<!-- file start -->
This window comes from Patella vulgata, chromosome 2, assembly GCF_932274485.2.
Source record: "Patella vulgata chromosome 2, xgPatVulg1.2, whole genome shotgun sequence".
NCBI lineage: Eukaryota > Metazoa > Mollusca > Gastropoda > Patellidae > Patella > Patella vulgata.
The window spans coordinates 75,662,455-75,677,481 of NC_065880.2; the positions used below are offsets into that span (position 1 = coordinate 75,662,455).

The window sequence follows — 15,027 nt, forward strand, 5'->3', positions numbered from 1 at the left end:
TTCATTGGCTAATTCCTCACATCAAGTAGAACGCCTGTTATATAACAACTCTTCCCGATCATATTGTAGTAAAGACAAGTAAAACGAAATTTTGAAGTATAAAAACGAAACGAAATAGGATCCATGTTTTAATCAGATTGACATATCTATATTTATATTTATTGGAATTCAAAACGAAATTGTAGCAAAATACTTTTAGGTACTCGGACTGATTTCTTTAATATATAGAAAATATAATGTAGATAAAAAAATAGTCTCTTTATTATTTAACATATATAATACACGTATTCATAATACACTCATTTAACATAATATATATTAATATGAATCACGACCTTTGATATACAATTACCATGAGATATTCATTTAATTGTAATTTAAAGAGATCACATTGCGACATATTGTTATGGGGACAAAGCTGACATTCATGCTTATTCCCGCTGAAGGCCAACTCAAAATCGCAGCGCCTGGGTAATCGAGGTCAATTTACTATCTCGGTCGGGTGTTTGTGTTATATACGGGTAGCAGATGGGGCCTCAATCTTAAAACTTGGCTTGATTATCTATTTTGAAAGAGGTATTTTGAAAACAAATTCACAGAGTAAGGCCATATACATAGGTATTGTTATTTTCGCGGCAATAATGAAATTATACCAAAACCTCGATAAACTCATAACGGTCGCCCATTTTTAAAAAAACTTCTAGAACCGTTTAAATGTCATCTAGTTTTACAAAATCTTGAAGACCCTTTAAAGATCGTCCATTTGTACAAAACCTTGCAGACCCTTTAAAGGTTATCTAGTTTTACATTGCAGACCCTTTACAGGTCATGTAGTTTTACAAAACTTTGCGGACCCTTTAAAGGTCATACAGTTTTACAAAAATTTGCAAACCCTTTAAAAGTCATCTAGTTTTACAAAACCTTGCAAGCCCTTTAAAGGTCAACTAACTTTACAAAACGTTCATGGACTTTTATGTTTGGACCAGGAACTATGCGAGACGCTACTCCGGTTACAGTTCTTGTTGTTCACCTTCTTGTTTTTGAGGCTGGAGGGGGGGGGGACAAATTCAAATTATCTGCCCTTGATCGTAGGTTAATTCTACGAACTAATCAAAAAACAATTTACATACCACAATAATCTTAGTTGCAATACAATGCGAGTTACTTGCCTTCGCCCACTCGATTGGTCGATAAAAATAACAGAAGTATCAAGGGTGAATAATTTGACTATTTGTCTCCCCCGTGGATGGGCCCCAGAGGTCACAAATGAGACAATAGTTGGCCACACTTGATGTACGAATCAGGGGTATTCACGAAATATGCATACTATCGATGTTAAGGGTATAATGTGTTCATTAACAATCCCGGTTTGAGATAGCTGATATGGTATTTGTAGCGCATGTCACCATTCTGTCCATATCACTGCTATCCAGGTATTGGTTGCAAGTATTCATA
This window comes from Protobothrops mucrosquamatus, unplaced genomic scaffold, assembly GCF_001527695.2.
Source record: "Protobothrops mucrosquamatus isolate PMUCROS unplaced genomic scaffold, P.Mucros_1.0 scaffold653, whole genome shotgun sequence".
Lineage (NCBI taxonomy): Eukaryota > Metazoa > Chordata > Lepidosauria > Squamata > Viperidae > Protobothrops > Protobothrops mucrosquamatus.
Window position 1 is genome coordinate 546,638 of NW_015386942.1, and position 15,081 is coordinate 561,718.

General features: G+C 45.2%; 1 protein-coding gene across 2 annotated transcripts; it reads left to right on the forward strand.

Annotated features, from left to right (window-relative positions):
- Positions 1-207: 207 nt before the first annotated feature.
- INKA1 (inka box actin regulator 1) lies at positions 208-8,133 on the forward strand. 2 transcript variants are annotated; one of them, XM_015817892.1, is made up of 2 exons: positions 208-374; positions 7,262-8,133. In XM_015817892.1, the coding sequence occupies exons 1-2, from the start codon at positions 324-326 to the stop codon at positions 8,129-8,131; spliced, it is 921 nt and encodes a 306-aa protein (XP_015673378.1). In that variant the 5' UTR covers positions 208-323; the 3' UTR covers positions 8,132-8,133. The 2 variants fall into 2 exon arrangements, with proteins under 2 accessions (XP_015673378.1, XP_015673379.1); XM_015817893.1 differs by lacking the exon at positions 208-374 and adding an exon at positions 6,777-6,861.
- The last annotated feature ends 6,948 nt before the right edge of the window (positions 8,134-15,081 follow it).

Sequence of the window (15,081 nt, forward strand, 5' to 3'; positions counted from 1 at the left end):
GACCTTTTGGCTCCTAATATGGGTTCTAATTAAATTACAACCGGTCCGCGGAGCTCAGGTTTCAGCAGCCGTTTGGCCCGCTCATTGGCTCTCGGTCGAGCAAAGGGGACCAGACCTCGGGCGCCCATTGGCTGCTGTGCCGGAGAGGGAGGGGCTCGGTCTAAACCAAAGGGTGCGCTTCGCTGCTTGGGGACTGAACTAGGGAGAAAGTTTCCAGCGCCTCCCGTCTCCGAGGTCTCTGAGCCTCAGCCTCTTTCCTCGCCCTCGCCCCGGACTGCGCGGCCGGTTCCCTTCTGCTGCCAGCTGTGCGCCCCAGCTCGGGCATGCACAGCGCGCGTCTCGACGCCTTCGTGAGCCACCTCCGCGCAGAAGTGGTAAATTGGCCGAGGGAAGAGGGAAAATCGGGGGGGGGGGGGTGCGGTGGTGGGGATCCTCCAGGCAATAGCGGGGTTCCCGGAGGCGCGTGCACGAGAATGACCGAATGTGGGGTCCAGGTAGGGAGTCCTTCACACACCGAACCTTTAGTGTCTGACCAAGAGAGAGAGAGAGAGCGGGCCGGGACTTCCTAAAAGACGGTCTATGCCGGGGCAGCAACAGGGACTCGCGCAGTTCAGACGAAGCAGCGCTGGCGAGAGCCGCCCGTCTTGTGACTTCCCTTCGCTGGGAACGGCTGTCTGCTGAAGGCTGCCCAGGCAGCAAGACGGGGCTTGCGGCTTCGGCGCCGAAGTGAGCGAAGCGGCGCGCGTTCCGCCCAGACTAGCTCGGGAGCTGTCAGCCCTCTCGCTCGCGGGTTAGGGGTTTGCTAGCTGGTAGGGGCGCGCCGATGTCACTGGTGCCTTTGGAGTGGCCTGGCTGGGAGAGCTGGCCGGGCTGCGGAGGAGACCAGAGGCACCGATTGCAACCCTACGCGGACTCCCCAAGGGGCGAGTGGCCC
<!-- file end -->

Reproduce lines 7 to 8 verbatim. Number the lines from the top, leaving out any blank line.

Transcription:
This window comes from Protobothrops mucrosquamatus, unplaced genomic scaffold, assembly GCF_001527695.2.
Source record: "Protobothrops mucrosquamatus isolate PMUCROS unplaced genomic scaffold, P.Mucros_1.0 scaffold653, whole genome shotgun sequence".